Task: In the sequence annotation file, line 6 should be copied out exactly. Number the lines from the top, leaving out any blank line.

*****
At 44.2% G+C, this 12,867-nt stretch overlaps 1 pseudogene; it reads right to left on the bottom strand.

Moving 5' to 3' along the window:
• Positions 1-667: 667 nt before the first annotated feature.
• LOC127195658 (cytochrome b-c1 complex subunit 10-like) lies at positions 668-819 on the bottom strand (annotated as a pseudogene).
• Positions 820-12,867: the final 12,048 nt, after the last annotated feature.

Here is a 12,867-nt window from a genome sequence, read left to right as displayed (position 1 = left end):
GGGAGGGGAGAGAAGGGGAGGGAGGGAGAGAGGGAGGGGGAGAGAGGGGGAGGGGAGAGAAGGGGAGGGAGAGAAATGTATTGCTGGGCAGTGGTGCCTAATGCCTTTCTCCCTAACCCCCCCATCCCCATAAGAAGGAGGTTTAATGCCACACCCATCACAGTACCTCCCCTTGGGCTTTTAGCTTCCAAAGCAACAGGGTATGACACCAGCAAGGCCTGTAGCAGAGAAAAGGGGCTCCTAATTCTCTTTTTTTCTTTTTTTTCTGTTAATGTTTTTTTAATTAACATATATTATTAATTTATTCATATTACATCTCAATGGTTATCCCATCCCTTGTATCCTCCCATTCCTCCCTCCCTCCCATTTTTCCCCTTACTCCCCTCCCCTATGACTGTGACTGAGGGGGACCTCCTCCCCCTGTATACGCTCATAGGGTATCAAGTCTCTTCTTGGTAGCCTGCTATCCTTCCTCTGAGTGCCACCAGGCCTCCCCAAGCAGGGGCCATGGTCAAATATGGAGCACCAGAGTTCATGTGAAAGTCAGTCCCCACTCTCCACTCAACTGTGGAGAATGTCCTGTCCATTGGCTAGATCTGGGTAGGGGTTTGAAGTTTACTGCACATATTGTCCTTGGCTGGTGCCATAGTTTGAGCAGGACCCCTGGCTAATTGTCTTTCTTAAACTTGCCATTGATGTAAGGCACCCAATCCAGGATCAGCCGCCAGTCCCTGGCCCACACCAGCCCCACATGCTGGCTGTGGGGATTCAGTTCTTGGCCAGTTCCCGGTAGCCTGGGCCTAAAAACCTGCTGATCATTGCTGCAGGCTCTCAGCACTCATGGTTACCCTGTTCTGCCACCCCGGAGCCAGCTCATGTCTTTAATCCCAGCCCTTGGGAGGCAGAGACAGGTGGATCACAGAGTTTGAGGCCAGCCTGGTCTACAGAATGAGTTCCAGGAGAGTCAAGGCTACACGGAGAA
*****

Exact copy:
Here is a 12,867-nt window from a genome sequence, read left to right as displayed (position 1 = left end):